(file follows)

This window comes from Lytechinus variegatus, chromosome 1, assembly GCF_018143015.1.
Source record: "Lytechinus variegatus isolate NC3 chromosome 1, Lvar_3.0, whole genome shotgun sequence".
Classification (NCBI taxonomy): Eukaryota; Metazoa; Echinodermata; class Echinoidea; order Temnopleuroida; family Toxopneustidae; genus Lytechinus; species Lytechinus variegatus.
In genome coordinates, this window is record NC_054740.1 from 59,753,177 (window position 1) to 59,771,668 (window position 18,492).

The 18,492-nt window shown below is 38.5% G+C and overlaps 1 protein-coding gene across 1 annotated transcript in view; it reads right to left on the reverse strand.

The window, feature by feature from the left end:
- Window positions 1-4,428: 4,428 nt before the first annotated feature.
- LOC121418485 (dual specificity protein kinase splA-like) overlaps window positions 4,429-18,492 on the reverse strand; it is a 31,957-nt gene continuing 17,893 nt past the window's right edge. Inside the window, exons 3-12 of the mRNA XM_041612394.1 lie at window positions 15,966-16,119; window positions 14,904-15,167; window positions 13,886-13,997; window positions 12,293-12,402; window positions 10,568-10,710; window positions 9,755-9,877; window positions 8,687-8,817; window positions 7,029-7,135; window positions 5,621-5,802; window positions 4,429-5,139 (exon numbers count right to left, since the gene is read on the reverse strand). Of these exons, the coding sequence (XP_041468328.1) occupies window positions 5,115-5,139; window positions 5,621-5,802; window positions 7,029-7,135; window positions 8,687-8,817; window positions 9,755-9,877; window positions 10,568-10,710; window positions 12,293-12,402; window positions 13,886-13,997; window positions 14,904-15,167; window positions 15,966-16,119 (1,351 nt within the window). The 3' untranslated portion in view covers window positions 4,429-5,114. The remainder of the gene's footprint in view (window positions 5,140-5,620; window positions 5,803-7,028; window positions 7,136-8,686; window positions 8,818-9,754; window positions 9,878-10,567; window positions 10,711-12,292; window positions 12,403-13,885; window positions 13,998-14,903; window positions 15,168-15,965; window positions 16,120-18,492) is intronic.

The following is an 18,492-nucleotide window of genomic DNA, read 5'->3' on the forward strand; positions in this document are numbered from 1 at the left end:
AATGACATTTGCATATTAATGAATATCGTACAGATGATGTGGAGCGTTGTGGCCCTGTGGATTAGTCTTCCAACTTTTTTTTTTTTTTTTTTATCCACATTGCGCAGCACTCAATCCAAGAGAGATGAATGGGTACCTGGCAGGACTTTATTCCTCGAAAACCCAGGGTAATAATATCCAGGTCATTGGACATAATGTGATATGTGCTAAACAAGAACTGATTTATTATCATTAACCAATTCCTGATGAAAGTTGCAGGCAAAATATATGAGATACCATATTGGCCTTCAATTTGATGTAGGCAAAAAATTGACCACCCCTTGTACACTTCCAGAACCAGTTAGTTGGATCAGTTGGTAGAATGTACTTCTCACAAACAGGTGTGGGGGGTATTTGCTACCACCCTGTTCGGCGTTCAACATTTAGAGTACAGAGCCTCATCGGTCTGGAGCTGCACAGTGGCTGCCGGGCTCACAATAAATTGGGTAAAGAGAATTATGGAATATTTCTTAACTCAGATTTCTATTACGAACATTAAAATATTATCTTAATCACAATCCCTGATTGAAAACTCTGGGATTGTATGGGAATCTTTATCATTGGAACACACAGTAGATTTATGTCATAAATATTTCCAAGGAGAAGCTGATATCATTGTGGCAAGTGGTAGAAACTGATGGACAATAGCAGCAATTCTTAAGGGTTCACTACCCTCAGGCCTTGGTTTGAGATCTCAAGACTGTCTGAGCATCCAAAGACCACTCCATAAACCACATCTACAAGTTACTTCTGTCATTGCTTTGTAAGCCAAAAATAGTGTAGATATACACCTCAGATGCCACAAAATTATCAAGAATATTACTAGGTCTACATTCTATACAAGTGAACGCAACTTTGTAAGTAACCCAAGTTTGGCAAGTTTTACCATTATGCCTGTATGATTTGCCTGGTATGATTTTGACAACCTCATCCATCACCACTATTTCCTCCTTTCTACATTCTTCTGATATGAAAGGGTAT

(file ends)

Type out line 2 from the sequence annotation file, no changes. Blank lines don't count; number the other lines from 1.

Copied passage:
Source record: "Lytechinus variegatus isolate NC3 chromosome 1, Lvar_3.0, whole genome shotgun sequence".